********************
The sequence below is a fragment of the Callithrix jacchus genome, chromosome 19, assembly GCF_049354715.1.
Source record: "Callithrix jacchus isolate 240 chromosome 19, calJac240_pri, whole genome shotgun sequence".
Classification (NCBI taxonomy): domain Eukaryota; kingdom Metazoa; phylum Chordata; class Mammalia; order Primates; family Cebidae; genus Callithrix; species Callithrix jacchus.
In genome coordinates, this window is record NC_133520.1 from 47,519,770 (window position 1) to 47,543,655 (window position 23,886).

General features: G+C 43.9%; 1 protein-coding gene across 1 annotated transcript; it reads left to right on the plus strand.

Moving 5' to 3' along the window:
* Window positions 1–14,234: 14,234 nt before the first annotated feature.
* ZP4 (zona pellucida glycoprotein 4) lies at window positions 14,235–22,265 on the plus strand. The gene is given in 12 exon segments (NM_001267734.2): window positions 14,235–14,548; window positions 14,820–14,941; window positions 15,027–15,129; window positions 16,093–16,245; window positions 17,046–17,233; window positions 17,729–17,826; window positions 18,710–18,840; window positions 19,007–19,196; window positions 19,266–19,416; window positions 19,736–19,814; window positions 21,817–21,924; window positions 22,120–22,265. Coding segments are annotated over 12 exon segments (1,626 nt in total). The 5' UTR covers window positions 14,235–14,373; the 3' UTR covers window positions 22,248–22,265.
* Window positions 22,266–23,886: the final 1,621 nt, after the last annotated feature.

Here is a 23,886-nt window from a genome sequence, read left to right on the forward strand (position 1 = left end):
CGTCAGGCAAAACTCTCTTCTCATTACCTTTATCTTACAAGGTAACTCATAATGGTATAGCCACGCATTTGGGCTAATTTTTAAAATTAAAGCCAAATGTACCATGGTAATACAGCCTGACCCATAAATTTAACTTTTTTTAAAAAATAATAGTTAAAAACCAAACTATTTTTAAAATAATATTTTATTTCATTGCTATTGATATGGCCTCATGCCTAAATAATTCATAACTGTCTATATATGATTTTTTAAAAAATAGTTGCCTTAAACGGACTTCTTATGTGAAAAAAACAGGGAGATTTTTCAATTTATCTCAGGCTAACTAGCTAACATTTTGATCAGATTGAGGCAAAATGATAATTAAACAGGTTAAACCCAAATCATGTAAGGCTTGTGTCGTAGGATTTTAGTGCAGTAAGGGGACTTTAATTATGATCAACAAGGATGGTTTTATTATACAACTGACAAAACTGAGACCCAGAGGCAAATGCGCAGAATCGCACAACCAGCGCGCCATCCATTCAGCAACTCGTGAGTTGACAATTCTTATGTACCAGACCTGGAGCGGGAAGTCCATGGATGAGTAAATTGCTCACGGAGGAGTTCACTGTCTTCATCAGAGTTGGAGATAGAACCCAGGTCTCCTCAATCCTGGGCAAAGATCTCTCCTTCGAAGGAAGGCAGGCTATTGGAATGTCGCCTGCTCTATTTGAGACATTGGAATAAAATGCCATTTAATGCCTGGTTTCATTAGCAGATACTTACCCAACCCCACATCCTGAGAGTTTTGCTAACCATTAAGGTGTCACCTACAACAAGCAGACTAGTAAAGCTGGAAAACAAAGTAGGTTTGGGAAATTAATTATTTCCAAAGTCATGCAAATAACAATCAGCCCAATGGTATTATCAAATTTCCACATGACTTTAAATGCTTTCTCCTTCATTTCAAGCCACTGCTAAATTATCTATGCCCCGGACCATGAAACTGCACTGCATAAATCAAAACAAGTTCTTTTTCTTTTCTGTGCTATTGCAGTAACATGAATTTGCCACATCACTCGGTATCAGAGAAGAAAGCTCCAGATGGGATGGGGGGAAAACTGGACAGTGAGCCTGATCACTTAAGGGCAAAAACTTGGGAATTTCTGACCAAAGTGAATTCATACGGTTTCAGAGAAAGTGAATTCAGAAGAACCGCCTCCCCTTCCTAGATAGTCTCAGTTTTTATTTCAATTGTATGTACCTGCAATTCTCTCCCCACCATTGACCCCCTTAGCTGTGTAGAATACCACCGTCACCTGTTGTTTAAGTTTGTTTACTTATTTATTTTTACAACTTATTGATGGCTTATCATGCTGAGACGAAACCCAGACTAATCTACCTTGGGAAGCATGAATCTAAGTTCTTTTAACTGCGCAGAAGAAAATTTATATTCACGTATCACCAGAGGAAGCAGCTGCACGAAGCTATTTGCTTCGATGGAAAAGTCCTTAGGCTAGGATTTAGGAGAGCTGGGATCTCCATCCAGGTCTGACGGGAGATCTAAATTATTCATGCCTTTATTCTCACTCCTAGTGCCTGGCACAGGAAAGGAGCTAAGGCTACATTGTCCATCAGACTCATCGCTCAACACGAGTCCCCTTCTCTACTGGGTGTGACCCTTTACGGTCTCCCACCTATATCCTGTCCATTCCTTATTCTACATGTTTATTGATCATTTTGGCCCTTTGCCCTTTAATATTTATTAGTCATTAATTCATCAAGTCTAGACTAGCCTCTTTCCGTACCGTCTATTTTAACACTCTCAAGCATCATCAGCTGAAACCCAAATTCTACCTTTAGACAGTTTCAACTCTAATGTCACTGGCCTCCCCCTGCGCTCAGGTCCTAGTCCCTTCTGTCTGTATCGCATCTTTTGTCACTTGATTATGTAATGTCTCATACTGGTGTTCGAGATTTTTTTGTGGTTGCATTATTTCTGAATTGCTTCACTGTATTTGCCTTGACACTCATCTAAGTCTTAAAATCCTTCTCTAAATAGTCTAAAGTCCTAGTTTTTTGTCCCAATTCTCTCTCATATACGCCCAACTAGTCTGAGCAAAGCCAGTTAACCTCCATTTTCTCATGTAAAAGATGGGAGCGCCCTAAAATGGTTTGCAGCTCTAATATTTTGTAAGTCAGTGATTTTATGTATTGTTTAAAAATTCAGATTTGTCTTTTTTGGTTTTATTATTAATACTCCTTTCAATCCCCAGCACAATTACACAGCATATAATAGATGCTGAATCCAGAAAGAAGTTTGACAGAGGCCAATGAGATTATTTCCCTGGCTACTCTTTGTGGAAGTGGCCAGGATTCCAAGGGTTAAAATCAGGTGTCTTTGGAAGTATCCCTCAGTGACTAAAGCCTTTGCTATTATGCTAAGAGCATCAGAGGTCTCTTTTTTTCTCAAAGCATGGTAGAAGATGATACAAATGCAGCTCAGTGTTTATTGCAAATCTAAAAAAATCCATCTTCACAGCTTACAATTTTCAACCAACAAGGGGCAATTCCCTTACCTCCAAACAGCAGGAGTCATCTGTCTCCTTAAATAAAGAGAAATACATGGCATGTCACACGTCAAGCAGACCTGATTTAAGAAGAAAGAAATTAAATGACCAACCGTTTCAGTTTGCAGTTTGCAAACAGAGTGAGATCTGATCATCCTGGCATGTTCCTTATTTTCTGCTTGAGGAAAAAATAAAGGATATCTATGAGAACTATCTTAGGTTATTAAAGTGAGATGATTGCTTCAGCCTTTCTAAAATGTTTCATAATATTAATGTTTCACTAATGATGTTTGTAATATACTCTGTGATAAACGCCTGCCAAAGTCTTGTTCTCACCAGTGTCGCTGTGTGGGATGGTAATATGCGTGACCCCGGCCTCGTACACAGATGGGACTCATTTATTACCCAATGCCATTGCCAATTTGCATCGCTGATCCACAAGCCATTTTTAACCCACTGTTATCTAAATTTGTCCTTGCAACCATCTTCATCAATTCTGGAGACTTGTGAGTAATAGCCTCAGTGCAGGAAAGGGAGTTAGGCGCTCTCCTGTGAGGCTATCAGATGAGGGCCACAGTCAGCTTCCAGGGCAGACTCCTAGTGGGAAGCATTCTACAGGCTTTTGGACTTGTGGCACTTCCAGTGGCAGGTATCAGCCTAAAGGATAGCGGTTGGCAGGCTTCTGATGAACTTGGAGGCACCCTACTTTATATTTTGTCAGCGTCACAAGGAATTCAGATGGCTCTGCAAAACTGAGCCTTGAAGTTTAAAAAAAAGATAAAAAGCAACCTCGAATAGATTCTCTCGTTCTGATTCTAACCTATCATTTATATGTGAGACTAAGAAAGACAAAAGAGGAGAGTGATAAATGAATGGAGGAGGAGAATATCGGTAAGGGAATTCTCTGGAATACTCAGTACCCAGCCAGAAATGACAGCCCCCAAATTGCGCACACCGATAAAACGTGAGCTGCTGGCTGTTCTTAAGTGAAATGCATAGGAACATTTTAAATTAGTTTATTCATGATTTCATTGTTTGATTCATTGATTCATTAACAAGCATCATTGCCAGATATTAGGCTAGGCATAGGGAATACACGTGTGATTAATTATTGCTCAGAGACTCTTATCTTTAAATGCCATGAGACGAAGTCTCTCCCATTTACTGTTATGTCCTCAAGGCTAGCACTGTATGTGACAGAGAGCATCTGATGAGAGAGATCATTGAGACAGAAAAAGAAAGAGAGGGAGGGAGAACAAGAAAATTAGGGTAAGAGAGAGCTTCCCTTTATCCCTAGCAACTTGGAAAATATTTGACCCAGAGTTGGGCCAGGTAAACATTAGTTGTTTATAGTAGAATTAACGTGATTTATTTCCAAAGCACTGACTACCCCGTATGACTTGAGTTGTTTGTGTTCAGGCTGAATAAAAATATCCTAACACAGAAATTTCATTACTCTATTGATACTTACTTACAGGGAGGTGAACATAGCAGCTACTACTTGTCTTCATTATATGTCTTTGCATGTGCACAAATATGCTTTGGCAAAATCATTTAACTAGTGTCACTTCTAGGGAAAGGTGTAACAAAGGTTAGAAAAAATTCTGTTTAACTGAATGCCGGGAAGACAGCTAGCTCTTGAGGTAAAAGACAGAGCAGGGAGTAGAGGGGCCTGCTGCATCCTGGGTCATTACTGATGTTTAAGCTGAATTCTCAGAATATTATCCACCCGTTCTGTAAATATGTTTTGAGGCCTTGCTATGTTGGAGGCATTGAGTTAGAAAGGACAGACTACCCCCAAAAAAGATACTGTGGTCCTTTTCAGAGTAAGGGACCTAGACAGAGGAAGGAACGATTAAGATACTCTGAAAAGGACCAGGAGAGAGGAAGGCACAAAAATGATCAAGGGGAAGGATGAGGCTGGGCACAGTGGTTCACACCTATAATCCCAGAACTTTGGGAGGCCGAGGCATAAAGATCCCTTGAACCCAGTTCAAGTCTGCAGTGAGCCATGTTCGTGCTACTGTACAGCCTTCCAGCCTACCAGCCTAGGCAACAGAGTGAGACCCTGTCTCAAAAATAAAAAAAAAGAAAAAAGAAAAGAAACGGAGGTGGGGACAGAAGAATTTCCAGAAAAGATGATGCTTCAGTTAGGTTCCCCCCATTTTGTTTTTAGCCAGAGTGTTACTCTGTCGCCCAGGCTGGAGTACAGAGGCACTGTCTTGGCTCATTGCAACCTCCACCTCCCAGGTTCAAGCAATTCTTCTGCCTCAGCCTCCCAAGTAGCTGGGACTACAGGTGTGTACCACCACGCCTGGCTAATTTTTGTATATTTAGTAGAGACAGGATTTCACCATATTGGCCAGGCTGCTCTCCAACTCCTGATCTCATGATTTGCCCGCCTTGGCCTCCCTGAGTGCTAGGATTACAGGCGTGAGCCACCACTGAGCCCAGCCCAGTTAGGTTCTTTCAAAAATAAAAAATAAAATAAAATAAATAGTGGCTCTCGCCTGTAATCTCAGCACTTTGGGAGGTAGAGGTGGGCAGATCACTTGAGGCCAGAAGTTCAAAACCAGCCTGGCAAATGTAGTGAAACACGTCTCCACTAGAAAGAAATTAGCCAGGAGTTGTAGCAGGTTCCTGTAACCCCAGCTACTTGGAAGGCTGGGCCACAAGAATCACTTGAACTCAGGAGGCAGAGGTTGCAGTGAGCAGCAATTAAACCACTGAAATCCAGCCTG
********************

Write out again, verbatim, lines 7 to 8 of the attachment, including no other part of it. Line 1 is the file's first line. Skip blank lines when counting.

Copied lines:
* Window positions 1–14,234: 14,234 nt before the first annotated feature.
* ZP4 (zona pellucida glycoprotein 4) lies at window positions 14,235–22,265 on the plus strand. The gene is given in 12 exon segments (NM_001267734.2): window positions 14,235–14,548; window positions 14,820–14,941; window positions 15,027–15,129; window positions 16,093–16,245; window positions 17,046–17,233; window positions 17,729–17,826; window positions 18,710–18,840; window positions 19,007–19,196; window positions 19,266–19,416; window positions 19,736–19,814; window positions 21,817–21,924; window positions 22,120–22,265. Coding segments are annotated over 12 exon segments (1,626 nt in total). The 5' UTR covers window positions 14,235–14,373; the 3' UTR covers window positions 22,248–22,265.